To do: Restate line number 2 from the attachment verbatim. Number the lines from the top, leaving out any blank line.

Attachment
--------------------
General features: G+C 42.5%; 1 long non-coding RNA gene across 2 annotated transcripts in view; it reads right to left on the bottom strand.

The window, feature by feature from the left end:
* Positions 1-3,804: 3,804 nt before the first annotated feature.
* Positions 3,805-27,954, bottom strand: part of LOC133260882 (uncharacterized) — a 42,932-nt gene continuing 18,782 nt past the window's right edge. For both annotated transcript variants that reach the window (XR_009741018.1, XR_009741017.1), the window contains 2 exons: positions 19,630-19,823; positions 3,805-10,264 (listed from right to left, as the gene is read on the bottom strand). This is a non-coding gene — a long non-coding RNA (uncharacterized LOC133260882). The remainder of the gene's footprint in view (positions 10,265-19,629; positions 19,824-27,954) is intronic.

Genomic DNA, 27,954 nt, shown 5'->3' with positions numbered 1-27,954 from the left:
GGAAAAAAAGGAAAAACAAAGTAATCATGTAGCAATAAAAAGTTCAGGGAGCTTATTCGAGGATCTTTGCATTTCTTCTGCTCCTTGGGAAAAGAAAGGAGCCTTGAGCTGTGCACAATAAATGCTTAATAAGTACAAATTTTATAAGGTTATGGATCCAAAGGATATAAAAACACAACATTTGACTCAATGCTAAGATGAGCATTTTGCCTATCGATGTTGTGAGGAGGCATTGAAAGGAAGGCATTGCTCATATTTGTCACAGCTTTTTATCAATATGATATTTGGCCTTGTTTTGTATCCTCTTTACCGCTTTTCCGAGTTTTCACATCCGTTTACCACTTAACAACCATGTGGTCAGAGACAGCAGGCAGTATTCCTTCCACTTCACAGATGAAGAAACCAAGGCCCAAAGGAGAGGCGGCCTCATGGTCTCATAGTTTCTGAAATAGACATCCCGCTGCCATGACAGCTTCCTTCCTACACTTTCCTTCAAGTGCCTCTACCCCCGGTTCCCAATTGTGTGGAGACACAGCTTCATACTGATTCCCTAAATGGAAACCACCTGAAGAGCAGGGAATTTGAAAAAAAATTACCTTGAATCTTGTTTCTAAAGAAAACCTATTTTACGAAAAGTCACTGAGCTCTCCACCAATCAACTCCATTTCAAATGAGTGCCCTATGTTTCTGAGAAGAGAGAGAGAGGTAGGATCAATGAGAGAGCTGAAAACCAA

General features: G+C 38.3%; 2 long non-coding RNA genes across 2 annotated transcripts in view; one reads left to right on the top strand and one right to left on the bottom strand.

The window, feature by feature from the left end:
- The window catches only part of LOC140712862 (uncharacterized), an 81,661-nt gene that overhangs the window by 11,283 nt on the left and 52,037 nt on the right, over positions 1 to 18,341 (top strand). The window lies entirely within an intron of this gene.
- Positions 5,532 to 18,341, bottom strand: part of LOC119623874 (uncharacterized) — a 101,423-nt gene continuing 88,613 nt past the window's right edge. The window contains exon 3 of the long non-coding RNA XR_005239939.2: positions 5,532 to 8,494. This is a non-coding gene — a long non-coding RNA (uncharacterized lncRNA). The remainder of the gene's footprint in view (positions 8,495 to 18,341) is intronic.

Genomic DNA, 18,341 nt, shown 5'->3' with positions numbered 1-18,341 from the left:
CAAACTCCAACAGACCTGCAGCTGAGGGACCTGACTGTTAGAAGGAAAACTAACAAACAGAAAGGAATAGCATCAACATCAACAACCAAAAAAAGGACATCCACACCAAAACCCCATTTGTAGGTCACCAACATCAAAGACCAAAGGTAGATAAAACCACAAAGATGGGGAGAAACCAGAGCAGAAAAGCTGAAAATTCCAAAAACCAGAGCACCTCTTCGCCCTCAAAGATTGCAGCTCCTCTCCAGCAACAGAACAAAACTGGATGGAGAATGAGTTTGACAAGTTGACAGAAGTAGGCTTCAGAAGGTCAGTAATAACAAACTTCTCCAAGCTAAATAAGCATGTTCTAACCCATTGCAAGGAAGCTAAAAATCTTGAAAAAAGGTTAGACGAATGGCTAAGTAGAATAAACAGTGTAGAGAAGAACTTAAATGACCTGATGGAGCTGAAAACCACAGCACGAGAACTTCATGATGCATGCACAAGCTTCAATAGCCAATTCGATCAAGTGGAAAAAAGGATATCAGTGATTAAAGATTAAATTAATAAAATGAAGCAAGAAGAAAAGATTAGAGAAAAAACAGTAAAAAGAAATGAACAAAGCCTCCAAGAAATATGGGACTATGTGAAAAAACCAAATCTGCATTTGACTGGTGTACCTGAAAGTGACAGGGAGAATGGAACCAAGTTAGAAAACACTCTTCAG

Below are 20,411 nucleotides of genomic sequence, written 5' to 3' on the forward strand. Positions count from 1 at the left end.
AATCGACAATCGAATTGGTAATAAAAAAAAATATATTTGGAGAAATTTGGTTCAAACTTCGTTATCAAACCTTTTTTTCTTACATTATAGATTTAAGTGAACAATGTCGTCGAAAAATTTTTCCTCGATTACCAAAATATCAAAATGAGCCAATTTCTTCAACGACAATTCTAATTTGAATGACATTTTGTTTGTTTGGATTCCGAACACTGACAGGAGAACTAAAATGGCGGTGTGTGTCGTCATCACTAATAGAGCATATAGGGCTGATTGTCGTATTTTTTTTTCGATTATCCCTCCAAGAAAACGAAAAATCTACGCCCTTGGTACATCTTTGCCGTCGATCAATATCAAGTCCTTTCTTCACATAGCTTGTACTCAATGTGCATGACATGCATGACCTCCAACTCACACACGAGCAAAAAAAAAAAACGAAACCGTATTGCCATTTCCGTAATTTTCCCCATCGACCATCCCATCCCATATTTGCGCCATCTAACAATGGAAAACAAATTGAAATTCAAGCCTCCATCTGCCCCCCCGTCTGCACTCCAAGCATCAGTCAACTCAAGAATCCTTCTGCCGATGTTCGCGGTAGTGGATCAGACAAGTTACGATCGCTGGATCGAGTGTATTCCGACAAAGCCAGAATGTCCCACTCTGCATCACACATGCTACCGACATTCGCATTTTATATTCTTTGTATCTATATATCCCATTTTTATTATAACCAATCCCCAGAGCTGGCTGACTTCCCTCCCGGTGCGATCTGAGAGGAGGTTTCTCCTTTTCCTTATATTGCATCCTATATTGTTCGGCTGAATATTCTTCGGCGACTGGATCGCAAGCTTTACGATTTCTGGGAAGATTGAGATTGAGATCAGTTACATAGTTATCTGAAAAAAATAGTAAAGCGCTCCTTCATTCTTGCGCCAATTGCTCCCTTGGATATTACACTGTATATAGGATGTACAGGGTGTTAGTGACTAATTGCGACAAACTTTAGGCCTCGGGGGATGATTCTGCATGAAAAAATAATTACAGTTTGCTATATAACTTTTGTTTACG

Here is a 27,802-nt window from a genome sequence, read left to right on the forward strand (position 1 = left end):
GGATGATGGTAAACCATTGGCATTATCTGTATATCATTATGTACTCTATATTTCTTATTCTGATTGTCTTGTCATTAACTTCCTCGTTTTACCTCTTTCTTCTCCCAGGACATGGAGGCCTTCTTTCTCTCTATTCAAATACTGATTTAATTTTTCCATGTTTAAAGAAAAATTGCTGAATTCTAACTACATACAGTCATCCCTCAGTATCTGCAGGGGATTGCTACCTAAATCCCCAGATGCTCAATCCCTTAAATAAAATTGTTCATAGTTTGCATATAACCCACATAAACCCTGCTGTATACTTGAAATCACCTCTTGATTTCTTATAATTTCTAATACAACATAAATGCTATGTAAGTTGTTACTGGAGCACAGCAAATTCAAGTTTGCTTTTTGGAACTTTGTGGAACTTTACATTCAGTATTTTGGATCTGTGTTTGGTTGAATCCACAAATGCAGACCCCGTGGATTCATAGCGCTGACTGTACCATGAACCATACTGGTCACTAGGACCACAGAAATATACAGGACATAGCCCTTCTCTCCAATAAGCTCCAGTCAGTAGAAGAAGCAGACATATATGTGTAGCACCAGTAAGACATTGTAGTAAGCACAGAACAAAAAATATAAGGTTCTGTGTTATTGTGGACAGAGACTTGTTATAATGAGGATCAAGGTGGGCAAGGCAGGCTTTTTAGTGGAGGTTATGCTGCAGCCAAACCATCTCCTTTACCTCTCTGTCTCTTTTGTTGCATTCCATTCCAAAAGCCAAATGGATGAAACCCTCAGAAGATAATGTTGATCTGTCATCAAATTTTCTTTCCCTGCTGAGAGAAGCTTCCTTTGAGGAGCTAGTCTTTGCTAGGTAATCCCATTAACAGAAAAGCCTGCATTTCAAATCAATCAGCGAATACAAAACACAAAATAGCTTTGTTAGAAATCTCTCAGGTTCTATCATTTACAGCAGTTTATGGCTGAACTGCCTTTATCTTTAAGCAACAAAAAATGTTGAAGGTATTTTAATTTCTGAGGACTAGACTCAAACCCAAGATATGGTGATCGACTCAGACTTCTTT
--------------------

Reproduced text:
The window, feature by feature from the left end: